“This is interesting, somehow the Earth managed to reduce a good portion of the Arctic Ice Cap during the Holocene Climate Optimum from approximately 10,000-6,000 years ago without the help of the industrial revolution, fossil fuels, or automobile emissions.”

    Between 4800 and 4400 years ago was one of the warmest periods in the Temperate Zone during the Holocene, this was when there was a rapid expansion in city building worldwide, much like the past few centuries. While in the Arctic this was one the coldest periods: http://snag.gy/BztF1.jpg

  28. jauntycyclist says:

    a bear is a bear . other bears don’t need ice to live. seals still have to go somewhere so the bears will follow them. biggest threat to polar bear is man who shoots them if they get too close.

  29. Bruce Cobb says:

    @Jim,
    1) Trenberth’s “arctic death spiral” was in effect then, and is today, but for a completely different, manmade reason. Total nonsense, of course.

  30. Magma says:

    It seems in their rush to applaud this mainstream refereed climate science paper, people have skipped over the part about mean annual insolation in the Arctic being 5 W/m^2 higher in the Early Holocene than today (for entirely understood reasons), or that the authors are comparing modeled and proxy-derived Early Holocence Arctic ice cover to modern pre-industrial ice cover.

    That the paper shows Arctic climate is extremely sensitive to external forcings.also seems to have escaped the celebrators’ notice, as does the fact that Earth is nowhere near a Northern Hemisphere insolation maximum but the ice is melting anyway.

    That’s OK. Own goals still count.

  31. jauntycyclist says:

    ulric -nice contextualising pic.
    i think if people still looking for eloquent images [a previous thread] showing global temps and where we are then yours sums it up.

  32. tommoriarty says:

    Arctic sea ice extent less 6000 years ago than today?
    Who would have thunk it?
    See…
    http://climatesanity.wordpress.com/2008/10/15/dont-panic-the-arctic-has-survived-warmer-temperatures-in-the-past/

  33. joe says:

    Yet The warmist bless the marcott 10,000 study as gospel.

  34. John F. Hultquist says:

    Jim Bo says:
    March 24, 2014 at 6:44 am
    Someone please translate . . .

    They are saying ‘We don’t have a clue and hope you won’t notice if we throw in some big words’.

    In addition, someone needs a course in writing. The phrase “ for the feedback to kick in” violates the rule to omit needless words, or in today’s lingo KISS. Why do they, given increased insolation, need a feedback or, if there was a feedback, why do they need increased insolation? Some reviewers call this “lazy writing.”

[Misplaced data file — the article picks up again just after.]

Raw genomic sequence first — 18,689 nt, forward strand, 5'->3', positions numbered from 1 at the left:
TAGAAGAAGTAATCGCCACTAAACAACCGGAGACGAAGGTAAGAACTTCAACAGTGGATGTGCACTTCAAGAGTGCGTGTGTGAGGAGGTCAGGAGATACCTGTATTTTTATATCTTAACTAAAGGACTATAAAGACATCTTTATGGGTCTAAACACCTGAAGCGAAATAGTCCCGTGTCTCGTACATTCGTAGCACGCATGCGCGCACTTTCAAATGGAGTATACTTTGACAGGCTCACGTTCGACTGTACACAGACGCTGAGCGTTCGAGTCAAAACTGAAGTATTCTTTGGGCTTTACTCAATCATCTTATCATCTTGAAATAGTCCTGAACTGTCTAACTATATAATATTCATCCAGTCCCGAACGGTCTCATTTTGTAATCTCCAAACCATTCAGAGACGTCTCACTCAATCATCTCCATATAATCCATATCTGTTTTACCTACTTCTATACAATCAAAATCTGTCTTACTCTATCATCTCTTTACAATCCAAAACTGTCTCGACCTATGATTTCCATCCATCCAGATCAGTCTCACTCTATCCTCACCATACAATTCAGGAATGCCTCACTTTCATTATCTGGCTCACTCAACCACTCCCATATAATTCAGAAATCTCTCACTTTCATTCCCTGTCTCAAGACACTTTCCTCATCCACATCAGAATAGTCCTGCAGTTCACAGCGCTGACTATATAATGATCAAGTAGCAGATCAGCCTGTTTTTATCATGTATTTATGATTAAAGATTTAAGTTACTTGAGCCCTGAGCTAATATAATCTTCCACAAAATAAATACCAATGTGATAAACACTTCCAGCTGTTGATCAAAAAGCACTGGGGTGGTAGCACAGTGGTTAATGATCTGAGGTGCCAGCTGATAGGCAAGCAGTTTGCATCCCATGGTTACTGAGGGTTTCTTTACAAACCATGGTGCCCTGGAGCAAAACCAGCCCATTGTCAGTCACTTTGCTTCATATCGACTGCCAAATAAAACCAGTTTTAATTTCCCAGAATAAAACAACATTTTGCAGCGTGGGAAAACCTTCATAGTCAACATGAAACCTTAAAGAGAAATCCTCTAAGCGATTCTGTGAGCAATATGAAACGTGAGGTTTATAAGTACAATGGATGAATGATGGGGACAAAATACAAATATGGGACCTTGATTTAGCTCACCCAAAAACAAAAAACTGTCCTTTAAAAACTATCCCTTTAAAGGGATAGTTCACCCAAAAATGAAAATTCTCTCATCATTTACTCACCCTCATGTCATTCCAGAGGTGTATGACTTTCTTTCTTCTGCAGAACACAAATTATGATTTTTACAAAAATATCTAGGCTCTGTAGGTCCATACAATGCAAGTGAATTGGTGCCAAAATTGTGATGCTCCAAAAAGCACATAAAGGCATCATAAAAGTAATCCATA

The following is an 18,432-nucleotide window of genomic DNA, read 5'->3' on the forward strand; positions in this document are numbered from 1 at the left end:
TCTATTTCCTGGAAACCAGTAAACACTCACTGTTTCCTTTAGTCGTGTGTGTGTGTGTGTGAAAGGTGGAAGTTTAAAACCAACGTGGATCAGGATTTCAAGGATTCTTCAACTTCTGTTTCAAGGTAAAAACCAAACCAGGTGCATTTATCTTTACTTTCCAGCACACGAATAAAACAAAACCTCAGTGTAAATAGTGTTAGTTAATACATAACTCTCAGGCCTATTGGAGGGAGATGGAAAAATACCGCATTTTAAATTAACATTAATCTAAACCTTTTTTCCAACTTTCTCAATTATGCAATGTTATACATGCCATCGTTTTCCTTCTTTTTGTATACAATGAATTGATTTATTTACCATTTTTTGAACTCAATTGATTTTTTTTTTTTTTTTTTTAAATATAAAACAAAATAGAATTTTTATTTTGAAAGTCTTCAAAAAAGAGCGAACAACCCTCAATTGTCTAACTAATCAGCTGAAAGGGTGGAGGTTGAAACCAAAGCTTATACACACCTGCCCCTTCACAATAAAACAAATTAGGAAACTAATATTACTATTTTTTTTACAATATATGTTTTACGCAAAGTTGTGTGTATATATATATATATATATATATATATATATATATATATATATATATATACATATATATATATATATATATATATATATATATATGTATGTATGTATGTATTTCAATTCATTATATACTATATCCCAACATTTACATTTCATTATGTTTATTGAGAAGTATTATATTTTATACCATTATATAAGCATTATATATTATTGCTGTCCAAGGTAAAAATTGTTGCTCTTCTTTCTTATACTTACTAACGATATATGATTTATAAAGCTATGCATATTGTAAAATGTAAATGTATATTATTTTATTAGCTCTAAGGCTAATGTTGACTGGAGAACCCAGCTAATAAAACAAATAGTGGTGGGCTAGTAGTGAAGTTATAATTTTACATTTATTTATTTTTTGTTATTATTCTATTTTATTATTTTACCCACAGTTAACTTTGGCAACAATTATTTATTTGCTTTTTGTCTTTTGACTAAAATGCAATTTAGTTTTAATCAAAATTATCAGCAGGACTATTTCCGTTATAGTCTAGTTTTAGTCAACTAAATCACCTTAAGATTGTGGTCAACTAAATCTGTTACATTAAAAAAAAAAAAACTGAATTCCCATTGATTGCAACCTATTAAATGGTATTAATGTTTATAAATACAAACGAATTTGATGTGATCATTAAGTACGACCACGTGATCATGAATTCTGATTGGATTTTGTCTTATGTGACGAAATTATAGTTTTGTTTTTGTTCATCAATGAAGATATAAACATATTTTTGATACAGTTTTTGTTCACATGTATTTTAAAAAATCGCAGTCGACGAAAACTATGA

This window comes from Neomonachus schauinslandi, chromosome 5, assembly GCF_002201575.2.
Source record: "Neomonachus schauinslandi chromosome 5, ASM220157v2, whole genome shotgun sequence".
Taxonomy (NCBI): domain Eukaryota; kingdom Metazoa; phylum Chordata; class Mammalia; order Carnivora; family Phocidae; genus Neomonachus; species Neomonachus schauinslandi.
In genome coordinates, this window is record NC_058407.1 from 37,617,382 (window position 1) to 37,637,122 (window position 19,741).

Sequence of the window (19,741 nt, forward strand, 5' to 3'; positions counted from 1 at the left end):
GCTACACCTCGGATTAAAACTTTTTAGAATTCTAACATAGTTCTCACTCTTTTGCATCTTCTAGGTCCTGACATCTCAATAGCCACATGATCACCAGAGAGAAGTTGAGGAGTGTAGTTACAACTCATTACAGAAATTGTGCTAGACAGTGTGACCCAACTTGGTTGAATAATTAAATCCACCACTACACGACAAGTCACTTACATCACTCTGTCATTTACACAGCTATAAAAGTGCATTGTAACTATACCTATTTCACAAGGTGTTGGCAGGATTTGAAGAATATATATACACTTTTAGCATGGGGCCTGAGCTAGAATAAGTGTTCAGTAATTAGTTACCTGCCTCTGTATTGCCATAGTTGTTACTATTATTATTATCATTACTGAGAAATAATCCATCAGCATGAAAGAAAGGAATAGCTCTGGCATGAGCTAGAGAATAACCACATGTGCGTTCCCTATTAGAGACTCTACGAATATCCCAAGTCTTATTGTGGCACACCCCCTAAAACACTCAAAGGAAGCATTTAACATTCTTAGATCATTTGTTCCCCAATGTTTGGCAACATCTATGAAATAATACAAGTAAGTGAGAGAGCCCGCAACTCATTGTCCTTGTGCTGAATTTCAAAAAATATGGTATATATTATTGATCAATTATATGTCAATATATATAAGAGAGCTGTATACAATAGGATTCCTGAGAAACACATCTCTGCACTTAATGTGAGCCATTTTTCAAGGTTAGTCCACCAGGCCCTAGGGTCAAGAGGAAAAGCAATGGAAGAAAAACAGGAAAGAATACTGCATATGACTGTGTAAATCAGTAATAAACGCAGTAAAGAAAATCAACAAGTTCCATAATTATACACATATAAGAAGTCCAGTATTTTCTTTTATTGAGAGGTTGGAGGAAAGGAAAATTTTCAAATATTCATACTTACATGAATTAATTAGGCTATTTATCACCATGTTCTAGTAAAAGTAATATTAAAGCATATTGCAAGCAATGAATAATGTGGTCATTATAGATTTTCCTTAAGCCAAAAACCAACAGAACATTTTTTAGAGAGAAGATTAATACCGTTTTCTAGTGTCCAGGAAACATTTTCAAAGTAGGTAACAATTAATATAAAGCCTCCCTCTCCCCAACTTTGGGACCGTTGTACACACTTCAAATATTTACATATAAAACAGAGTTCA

35. Alan Robertson says:

    Magma says:
    March 24, 2014 at 7:11 am
    ___________________
    Your tirade might have been better without employing logical fallacies. It would have been more interesting if you would have given us what you think are the external forcings influencing Arctic sea ice melt. Even better, why is Antarctic ice at such great extent at Perihelion in Southern Hemisphere Summer?

  36. wws says:

    “other real scientists in my home country of Somerset discovered that the lake-village dwellers ate Pelicans for breakfast (European birds now found only in Greece and the Danube delta)!”

    Just for the record, Louisiana and the rest of the Gulf Coast are lousy with those things.

  37. Doug Hoffman says:

    The only important thing here is the detection of a period of seasonal ice cover in the Arctic during the Holocene Climate Optimum, which was much warmer than today. There is no need for the postulated “dual stability modes”. When it is cold enough the ice stays around all year; when is is warm enough it doesn’t. Also, I notice the obligitory nod to AGW in the summary of the paper. During the HCO it was increased insolation, now it’s global warming causing the move to seasonal ice. There is no science here, just unsubstantiated speculation as to the cause. I am underwhelmed.

  38. Coach Springer says:

    Study = Observation + Spin. Observation = Proxies indicate much less ice in the past. Spin = Much more ice today means CO2 catastrophe possibly imminent, assuming no summer ice is a catastrophe contrary to hundreds of years of that condition without catastrophe.

    I’m going to go with polar bears became extinct 6,000 years ago, but re-evolved. But won’t be able to again because man-made CO2 or something. (/s)

  39. Steven Mosher says:

    who believes models

    REPLY: Not all models are worthless, just like not all Mosher drive-by comments are worthless – Anthony

  40. Bob Kutz says:

    Well, Magma, the point remains; we have been told arctic ice is a tipping point feedback.

    As for the notion that the ice was thinner in the past because of higher insolation, we have been told repeatedly the insolation is a presumed constant, the sun does not vary enough to effect our climate and that current warming is unprecedented, as evidenced by arctic (and hysterically, antarctic) sea ice decline.

    To now make the claim that the lower sea ice in the distant past was caused by the sun and scientists knew this all along is disingenuous at best, completely fraudulent at worst.

    You simply cannot have a scientific theory which is confirmed by every single line of evidence, regardless of the direction that evidence takes, and still call it science.

    Even if catastrophic anthropogenic global warming were true, the evidence would still be mixed. For a perfect example of why that is, look no further than the “simple” law of gravity. Go release a helium filled balloon into the air and reconcile it to 9.8 m/s^2. Now go to the top of a building and release it on a windy day. Now consider Mars. Simple right?